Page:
Side-by-side with a buddy using a 1.0 mt² sail I had to really crank to catch the marginal waves, while I could see that he was getting more push from the wind.
However, I am sure if the wind was 20 knots +  he would be a bit worried with his larger sail...

SeaDog sail_2

In essence the SeaDog sail of 0.7 mt² is best suited for stronger winds or paddlers that have just starting out sailing, possibly with less bracing skills. Lighter paddlers will also appreciate this sail as their lack of counterbalance body weight is noticeable in strong winds.
SeaDog sails also makes 0.8 mt² sails, in traditional colorful Dacron® or the fancy laminated Code Zero (unfortunately white only).
On closer inspection I notice very clean seams and stitching on the SeaDog; every stitch is continuous from one end to the other with absolute precision. Every end is reverse stitched to prevent unravelling and the tension on the bottom and lower cotton is perfect to create a very clean stitch.
Attention to details is superb and the finish is outstanding: every rivet and every reinforcement is very well executed.

SeaDog sail_4

Is SeaDog a better sail for me?
I can't say that as Flat Earth has served me well and I had no trouble for years now.
What I notice is no flutter in the leech, something that mildly annoys me in the Flat Earth sails.
I mounted the SeaDog sail with two back/side stays, as I have done on all my other sails.
Richard recognizes that kayakers have preferences in mounting styles and hardware used for doing so. He supplies the sail with the mast, Spectra stays and the flexible polymer base only, leaving the rest up to the sailor.
I much prefer that since some of the (Flat Earth) sail kits that I have used had parts that failed on me.



08 October 2014

Photo: Back to Magic Island

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We found it again despite not having it clearly marked on our map last summer.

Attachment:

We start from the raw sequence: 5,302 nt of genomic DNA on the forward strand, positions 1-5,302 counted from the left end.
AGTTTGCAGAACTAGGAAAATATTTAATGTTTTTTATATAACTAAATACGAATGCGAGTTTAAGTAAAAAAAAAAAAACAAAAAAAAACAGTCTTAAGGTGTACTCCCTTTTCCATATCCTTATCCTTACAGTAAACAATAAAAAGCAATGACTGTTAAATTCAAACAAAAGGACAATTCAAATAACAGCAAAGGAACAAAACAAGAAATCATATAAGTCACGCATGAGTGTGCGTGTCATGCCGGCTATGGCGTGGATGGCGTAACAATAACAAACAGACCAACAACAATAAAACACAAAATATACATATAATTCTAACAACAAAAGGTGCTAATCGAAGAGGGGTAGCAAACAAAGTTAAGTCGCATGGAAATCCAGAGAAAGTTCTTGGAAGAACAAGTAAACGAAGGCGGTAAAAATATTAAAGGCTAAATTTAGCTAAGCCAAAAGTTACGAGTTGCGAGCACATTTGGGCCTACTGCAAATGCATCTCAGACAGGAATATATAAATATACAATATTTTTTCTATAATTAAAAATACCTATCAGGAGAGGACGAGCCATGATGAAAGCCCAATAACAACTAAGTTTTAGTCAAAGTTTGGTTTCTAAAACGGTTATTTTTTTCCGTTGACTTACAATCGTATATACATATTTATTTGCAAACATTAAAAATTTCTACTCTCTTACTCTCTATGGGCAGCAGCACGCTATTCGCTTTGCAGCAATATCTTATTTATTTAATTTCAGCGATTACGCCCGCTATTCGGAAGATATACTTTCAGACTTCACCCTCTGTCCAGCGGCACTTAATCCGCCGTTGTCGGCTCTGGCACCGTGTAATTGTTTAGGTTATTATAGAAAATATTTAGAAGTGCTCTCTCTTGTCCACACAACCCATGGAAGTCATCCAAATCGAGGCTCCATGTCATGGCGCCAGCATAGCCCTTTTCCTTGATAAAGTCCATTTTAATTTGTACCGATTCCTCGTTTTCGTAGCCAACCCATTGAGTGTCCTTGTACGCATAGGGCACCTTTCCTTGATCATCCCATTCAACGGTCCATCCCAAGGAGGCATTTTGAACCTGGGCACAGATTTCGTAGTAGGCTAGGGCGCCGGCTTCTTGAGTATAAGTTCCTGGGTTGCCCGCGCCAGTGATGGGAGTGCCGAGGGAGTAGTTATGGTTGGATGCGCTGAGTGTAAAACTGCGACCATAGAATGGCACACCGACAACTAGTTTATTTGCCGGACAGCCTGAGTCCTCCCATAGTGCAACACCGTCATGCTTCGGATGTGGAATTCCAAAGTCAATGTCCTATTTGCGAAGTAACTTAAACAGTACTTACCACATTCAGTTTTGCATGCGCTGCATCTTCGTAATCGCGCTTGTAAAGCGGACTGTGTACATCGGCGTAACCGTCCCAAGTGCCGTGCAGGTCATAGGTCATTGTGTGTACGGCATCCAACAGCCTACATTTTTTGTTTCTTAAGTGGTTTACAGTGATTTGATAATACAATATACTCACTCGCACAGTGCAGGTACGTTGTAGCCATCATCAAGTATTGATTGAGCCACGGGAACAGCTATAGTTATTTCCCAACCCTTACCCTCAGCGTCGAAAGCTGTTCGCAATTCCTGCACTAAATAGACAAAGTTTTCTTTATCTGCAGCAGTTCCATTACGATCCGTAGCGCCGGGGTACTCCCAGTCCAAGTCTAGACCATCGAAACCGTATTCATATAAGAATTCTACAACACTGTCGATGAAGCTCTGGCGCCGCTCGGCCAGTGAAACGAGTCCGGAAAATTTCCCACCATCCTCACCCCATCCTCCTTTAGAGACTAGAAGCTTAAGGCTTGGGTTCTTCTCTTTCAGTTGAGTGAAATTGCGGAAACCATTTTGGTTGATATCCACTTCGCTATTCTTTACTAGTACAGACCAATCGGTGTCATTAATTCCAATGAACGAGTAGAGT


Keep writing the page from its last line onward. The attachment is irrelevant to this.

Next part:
The weather was warm this time with less wind; the clouds benign and not threatening a thunderstorm.

Magic Island_2_c
photo: Petra Ries
The sun was baking the polished granite shores and soon we would be laying on them drying our bodies after a refreshing swim.
We were back to our Magic Island

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03 October 2014

Video: Aquarius Sea Lion LV

On a sea trip of 5 weeks in Sweden and Åland (Finland) Petra paddled a Sea Lion LV.



Aquarius of Poland sponsored her with a very light carbon/Kevlar kayak and we installed her Flat Earth sail to make our expedition more fun.
Petra picked the color scheme of her kayak and I thought the graphics were particularly attractive making the kayak very visible against the water and granite islands.
The kayak behaved very predictably in varied conditions and weather-cocked just enough to make it safe when windy, even in a storm.
The only real modification was removing the padding that was factory fitted on the seat; lowering the center of gravity made the kayak a bit more stable. Given that she has never paddled a Sea Lion LV before, Petra liked how she felt in that kayak right from the beginning.
Despite the cockpit maybe being a bit too roomy for her the key hole style thigh braces allowed her to brace efficiently when the waves picked up and tossed her around a bit.